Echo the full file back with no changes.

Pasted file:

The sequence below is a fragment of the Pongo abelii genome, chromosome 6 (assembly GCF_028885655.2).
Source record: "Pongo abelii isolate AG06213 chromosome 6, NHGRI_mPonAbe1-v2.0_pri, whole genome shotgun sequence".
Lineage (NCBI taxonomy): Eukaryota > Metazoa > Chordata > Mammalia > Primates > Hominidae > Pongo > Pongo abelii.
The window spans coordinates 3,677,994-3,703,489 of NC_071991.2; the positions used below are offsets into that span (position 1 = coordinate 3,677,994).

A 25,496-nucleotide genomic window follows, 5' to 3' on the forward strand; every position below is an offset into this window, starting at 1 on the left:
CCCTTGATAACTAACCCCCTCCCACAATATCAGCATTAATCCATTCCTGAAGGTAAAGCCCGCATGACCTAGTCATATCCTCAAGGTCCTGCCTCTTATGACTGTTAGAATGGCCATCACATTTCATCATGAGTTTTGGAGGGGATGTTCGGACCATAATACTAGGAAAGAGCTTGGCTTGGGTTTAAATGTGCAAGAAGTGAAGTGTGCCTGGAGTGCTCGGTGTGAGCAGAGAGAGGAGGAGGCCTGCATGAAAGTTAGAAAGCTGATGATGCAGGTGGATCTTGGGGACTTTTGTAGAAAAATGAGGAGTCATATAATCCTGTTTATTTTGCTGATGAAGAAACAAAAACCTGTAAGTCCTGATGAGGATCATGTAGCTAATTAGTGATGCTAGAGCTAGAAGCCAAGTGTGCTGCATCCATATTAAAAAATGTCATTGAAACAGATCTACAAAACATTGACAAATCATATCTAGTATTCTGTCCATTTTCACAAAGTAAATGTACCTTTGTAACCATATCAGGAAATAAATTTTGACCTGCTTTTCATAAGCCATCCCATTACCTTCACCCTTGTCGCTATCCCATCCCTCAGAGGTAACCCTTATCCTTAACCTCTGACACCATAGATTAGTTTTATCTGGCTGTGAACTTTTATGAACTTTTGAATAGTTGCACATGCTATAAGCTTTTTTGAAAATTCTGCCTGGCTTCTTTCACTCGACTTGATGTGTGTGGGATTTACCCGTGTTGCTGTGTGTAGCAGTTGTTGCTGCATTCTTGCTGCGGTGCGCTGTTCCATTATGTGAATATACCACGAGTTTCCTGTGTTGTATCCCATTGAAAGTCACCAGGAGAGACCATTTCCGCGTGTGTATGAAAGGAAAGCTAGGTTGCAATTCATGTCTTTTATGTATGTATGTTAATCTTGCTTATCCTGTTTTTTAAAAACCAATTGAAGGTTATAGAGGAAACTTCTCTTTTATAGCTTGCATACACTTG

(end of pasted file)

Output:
The sequence below is a fragment of the Pongo abelii genome, chromosome 6 (assembly GCF_028885655.2).
Source record: "Pongo abelii isolate AG06213 chromosome 6, NHGRI_mPonAbe1-v2.0_pri, whole genome shotgun sequence".
Lineage (NCBI taxonomy): Eukaryota > Metazoa > Chordata > Mammalia > Primates > Hominidae > Pongo > Pongo abelii.
The window spans coordinates 3,677,994-3,703,489 of NC_071991.2; the positions used below are offsets into that span (position 1 = coordinate 3,677,994).

A 25,496-nucleotide genomic window follows, 5' to 3' on the forward strand; every position below is an offset into this window, starting at 1 on the left:
CCCTTGATAACTAACCCCCTCCCACAATATCAGCATTAATCCATTCCTGAAGGTAAAGCCCGCATGACCTAGTCATATCCTCAAGGTCCTGCCTCTTATGACTGTTAGAATGGCCATCACATTTCATCATGAGTTTTGGAGGGGATGTTCGGACCATAATACTAGGAAAGAGCTTGGCTTGGGTTTAAATGTGCAAGAAGTGAAGTGTGCCTGGAGTGCTCGGTGTGAGCAGAGAGAGGAGGAGGCCTGCATGAAAGTTAGAAAGCTGATGATGCAGGTGGATCTTGGGGACTTTTGTAGAAAAATGAGGAGTCATATAATCCTGTTTATTTTGCTGATGAAGAAACAAAAACCTGTAAGTCCTGATGAGGATCATGTAGCTAATTAGTGATGCTAGAGCTAGAAGCCAAGTGTGCTGCATCCATATTAAAAAATGTCATTGAAACAGATCTACAAAACATTGACAAATCATATCTAGTATTCTGTCCATTTTCACAAAGTAAATGTACCTTTGTAACCATATCAGGAAATAAATTTTGACCTGCTTTTCATAAGCCATCCCATTACCTTCACCCTTGTCGCTATCCCATCCCTCAGAGGTAACCCTTATCCTTAACCTCTGACACCATAGATTAGTTTTATCTGGCTGTGAACTTTTATGAACTTTTGAATAGTTGCACATGCTATAAGCTTTTTTGAAAATTCTGCCTGGCTTCTTTCACTCGACTTGATGTGTGTGGGATTTACCCGTGTTGCTGTGTGTAGCAGTTGTTGCTGCATTCTTGCTGCGGTGCGCTGTTCCATTATGTGAATATACCACGAGTTTCCTGTGTTGTATCCCATTGAAAGTCACCAGGAGAGACCATTTCCGCGTGTGTATGAAAGGAAAGCTAGGTTGCAATTCATGTCTTTTATGTATGTATGTTAATCTTGCTTATCCTGTTTTTTAAAAACCAATTGAAGGTTATAGAGGAAACTTCTCTTTTATAGCTTGCATACACTTG